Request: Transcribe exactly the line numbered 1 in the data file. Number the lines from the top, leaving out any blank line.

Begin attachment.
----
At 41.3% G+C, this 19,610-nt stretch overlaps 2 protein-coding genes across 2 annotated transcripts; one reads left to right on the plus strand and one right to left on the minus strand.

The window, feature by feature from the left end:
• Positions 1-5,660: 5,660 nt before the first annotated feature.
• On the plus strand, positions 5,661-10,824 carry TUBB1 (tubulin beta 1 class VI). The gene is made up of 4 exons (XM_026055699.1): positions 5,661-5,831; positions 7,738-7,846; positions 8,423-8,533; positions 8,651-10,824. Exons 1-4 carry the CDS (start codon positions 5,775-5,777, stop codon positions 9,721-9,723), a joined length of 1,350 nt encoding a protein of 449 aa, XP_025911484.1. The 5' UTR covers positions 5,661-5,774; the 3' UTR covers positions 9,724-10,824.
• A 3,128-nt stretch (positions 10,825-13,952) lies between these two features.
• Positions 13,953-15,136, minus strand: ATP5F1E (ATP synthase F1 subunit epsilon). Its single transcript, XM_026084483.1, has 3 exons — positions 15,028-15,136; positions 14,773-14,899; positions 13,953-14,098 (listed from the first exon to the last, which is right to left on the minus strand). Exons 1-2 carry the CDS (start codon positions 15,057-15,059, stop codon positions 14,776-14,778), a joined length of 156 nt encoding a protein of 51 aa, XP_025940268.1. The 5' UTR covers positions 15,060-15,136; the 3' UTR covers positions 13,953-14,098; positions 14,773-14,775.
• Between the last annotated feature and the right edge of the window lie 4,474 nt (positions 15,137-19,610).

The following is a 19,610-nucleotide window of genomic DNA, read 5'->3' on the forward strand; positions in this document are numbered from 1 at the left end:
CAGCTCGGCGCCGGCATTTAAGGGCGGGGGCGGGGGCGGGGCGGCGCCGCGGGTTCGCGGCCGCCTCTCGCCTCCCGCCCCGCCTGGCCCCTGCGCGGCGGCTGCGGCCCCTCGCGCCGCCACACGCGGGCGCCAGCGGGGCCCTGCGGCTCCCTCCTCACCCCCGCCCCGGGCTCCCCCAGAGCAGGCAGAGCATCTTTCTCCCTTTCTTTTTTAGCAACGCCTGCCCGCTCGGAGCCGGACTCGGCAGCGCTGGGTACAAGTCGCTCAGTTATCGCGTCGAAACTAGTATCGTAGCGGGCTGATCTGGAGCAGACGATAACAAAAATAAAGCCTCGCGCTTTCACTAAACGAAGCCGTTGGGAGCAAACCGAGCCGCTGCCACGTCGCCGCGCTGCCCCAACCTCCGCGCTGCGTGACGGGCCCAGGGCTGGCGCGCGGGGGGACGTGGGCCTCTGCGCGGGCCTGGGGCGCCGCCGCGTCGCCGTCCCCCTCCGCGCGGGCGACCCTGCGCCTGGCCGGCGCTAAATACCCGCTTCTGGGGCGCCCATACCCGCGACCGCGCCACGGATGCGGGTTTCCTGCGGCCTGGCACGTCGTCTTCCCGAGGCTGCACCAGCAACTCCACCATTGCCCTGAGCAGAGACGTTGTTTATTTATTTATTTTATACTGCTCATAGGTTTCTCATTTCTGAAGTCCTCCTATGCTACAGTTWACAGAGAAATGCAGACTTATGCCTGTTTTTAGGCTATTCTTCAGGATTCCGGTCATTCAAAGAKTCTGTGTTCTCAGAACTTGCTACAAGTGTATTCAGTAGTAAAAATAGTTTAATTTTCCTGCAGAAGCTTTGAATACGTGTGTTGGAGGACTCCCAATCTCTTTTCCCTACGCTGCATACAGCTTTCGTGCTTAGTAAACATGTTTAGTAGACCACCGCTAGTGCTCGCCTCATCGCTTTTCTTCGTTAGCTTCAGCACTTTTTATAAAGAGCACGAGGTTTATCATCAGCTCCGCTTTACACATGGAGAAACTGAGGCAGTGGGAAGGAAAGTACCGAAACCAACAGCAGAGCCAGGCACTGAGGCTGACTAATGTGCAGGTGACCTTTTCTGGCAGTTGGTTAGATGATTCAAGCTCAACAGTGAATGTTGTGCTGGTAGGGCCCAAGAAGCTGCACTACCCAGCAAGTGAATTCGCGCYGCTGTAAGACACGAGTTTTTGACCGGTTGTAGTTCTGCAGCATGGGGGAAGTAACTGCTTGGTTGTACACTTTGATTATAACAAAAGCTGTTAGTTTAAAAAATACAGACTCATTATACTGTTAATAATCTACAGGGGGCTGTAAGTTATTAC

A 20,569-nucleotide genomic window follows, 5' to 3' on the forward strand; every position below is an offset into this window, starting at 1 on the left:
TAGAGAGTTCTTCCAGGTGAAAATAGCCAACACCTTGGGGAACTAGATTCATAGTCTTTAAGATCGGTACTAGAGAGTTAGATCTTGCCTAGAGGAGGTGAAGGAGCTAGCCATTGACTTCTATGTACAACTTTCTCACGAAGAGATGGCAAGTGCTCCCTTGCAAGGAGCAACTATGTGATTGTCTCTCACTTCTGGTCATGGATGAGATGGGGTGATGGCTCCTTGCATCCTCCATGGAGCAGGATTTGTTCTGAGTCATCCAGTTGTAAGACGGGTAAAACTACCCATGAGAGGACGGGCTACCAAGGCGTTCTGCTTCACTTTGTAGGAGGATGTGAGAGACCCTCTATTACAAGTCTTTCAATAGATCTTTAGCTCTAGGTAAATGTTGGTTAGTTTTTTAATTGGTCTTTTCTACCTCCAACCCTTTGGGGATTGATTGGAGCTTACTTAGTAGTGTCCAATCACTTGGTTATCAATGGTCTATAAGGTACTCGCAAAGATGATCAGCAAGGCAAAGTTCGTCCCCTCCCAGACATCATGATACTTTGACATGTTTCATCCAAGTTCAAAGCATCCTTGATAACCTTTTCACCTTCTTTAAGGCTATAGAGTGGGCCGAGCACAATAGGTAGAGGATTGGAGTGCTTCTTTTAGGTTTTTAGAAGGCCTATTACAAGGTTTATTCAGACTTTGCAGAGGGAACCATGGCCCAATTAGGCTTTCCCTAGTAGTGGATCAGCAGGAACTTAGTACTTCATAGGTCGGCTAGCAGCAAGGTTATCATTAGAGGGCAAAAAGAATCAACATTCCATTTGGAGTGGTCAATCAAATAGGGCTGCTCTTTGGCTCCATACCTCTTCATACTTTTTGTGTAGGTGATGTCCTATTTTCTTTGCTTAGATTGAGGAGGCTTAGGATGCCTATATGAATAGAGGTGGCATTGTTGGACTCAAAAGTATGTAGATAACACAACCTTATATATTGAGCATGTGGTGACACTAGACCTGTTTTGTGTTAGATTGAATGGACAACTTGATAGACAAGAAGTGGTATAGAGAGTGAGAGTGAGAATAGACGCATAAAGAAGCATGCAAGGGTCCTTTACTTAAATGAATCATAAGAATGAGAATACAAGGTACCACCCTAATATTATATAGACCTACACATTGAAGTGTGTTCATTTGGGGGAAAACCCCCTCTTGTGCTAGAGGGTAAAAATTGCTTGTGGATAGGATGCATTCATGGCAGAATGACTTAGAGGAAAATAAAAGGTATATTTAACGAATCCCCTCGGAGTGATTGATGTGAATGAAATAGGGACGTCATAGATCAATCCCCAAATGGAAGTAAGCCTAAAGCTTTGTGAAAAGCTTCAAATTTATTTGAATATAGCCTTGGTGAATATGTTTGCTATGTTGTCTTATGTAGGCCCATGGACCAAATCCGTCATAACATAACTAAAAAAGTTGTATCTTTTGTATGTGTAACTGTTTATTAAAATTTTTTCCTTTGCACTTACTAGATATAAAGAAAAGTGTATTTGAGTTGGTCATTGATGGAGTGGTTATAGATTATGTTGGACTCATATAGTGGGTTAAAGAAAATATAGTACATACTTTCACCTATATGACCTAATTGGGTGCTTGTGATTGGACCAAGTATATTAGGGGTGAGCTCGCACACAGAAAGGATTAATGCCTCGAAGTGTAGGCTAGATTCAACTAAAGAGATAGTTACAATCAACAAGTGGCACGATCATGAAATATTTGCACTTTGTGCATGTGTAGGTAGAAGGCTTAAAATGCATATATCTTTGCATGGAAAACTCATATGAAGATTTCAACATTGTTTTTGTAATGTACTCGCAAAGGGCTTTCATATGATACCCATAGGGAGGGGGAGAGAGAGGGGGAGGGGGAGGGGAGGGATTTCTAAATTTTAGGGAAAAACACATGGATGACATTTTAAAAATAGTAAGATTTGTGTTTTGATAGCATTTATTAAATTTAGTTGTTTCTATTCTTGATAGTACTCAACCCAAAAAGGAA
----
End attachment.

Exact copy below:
At 41.3% G+C, this 19,610-nt stretch overlaps 2 protein-coding genes across 2 annotated transcripts; one reads left to right on the plus strand and one right to left on the minus strand.